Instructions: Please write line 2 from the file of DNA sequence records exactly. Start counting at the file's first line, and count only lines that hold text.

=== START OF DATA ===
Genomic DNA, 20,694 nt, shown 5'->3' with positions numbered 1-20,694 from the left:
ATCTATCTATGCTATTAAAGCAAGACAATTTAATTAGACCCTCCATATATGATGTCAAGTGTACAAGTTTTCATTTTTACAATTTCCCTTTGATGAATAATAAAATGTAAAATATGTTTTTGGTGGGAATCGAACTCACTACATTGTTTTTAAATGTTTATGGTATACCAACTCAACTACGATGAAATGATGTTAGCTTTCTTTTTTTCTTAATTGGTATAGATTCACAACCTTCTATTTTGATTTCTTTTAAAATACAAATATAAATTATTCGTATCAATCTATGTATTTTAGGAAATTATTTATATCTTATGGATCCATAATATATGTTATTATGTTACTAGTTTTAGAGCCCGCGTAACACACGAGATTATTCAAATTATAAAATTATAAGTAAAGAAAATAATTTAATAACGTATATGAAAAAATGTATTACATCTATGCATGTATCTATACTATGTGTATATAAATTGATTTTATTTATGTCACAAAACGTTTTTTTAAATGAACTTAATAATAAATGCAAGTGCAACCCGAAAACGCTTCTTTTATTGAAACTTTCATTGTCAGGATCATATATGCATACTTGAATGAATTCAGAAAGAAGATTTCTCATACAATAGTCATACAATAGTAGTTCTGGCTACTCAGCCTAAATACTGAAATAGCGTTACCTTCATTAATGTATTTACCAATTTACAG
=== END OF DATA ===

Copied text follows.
ATCTATCTATGCTATTAAAGCAAGACAATTTAATTAGACCCTCCATATATGATGTCAAGTGTACAAGTTTTCATTTTTACAATTTCCCTTTGATGAATAATAAAATGTAAAATATGTTTTTGGTGGGAATCGAACTCACTACATTGTTTTTAAATGTTTATGGTATACCAACTCAACTACGATGAAATGATGTTAGCTTTCTTTTTTTCTTAATTGGTATAGATTCACAACCTTCTATTTTGATTTCTTTTAAAATACAAATATAAATTATTCGTATCAATCTATGTATTTTAGGAAATTATTTATATCTTATGGATCCATAATATATGTTATTATGTTACTAGTTTTAGAGCCCGCGTAACACACGAGATTATTCAAATTATAAAATTATAAGTAAAGAAAATAATTTAATAACGTATATGAAAAAATGTATTACATCTATGCATGTATCTATACTATGTGTATATAAATTGATTTTATTTATGTCACAAAACGTTTTTTTAAATGAACTTAATAATAAATGCAAGTGCAACCCGAAAACGCTTCTTTTATTGAAACTTTCATTGTCAGGATCATATATGCATACTTGAATGAATTCAGAAAGAAGATTTCTCATACAATAGTCATACAATAGTAGTTCTGGCTACTCAGCCTAAATACTGAAATAGCGTTACCTTCATTAATGTATTTACCAATTTACAG